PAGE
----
The Nehrus and the Gandhis

The-Nehrus-and-the-Gandhis

Published by Picador, 2005

The Nehrus are a dynasty without precedent in the modern world; nowhere else and at no other time in recent history has a single family wielded such enduring and pervasive power over the country—and the electorate—they serve. From Jawaharlal Nehru to his daughter, Indira Gandhi, and from there, via Sanjay and Rajiv to—most recently—Sonia, this remarkable family have consistently established both the parameters and rhetoric of India’s political development.

In the eighties, Tariq Ali made several trips to India, meeting a wide range of political and public figures, including Mrs Gandhi, and leaders of both the Congress and Opposition parties. The Nehrus and the Gandhis, first published in 1985, was the result. Now updated to include the most recent chapters in India’s political history, it remains as relevant as ever, offering an intricate and revealing portrait of power, seen through the continued rise—and eyes—of one family.

Buy from Amazon.com Amazon.co.uk

‘Enemies of Hindutva’

‘Enemies of Hindutva’ by Tariq Ali for The London Review of Books, July 8, 2004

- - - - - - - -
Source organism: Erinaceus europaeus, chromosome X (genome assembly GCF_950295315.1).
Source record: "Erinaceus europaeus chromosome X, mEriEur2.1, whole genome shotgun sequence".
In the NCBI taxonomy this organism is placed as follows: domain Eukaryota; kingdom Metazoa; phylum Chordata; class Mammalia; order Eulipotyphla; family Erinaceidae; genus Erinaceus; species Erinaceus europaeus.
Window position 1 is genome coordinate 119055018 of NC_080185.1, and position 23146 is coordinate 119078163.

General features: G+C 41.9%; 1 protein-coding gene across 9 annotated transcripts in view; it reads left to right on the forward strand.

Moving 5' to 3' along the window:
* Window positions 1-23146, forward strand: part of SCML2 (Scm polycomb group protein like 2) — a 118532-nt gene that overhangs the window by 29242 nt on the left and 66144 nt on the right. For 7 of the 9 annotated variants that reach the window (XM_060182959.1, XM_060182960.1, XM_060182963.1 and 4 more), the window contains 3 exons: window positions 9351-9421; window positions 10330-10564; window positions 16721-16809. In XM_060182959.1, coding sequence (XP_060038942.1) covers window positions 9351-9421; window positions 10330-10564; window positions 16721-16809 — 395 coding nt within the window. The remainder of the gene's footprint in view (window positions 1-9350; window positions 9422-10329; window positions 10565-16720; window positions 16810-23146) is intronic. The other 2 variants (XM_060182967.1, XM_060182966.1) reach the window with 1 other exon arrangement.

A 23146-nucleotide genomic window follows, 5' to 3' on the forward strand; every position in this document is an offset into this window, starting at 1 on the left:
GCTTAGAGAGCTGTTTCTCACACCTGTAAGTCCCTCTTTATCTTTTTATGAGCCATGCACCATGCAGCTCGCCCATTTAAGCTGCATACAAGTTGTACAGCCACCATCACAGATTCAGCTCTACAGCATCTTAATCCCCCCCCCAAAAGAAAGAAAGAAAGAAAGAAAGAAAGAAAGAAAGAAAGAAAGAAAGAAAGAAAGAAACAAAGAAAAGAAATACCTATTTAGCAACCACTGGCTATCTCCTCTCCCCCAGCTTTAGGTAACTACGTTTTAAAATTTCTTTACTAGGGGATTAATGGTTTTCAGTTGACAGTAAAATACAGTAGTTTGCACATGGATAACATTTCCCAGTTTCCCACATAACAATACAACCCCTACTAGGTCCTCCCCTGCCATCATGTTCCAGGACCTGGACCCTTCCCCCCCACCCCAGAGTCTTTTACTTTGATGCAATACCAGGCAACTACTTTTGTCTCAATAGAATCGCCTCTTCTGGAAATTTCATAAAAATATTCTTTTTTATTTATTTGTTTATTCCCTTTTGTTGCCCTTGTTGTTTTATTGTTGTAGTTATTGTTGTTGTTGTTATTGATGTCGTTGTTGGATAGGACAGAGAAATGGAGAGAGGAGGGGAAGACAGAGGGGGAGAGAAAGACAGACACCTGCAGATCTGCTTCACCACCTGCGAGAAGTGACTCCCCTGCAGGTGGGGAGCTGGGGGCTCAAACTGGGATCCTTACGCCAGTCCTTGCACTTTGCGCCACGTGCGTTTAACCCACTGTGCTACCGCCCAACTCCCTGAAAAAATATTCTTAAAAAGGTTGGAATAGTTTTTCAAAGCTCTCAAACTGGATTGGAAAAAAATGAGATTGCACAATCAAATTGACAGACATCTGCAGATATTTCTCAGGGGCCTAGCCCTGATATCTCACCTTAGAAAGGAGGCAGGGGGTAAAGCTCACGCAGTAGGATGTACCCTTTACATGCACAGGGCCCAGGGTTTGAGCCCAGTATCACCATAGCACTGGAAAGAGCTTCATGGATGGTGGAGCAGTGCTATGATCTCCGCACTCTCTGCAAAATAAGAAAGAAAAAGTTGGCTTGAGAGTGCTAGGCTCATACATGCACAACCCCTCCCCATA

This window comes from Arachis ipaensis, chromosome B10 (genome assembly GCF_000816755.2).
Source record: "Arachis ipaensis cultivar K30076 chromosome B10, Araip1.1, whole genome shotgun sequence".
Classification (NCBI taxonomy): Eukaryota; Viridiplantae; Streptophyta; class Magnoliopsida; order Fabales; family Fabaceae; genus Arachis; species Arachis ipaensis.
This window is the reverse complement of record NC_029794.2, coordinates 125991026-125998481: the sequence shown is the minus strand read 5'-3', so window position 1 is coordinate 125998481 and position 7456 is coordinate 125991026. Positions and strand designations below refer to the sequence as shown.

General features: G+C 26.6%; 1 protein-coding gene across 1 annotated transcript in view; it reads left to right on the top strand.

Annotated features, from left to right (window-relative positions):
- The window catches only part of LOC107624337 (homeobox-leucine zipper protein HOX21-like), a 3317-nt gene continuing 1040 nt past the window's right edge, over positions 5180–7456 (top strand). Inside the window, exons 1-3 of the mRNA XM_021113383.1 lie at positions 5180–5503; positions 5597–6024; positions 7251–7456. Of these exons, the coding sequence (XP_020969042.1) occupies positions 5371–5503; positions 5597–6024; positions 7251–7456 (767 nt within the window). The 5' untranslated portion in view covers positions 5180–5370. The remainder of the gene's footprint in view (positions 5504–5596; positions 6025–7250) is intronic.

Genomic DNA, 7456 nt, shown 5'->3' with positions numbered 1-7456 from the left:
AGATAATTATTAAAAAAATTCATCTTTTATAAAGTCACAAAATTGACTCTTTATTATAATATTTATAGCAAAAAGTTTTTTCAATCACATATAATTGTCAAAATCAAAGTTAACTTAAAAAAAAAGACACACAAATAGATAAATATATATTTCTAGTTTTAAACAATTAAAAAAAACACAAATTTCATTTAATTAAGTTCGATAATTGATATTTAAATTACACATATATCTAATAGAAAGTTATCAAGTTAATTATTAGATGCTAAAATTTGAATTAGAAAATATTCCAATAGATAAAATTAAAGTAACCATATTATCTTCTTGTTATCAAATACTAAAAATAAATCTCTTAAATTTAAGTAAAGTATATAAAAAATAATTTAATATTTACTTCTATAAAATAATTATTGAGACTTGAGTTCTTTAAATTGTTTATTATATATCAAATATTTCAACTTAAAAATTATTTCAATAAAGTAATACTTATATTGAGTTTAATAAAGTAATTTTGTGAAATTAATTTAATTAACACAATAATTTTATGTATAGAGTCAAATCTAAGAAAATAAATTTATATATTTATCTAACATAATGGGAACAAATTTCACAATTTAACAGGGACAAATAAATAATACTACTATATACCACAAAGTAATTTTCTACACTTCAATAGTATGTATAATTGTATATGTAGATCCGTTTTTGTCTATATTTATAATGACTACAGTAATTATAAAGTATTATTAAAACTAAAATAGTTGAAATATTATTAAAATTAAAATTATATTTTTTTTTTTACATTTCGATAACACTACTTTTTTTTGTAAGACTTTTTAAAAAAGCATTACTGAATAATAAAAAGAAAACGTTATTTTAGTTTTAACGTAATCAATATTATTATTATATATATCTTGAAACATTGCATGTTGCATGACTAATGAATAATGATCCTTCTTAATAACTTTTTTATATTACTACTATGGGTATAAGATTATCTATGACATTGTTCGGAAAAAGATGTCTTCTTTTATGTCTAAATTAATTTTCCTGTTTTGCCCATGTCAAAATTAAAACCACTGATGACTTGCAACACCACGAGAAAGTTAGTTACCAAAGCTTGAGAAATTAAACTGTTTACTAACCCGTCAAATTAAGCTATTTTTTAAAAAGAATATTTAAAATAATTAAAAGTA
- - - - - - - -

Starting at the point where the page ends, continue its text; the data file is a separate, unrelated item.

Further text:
The pundits say that the Indian electorate does not cast votes, but votes castes. This is generally true but at key moments in its postcolonial history, the citizens of the world’s largest democracy—India’s population is just over a billion—have acted to punish the ruling elites. It is the subaltern’s revenge, unpredictable and unpredicted. Almost every Indian pollster forecast another BJP triumph before the election results were announced in May. Few believed that the Italian-born head of the Nehru-Gandhi dynasty could lead the Congress-dominated alliance to victory. In the 1990s, threatened by a possible challenge from Mario Cuomo, the governor of New York, Bill Clinton declared that the American people would never elect a president whose surname ended with an ‘o’. In India, the BJP ideologues thought the electorate wouldn’t accept an Italian woman. Many others agreed. Several months ago, on a flight to New York, I met someone I had not seen for twenty years. A twig from a minor branch of the old Indian nobility, she said: ‘It’s a national disgrace that the Congress is being run by an Italian au pair.’ I pointed out that since an Englishman had founded the party, the transition to an Italian could be seen as progress and that Sonia Gandhi was surely preferable to the scoundrels in saffron. Conversation dried up. Her liberal days were long over and she was now sympathetic to the BJP: they were the saviours of India. read more

From the archive

  • ‘Brown’s al-Qaida blame game’

    December 14, 2008

    ‘Brown’s al-Qaida blame game’ by Tariq Ali for The Guardian, December 14, 2008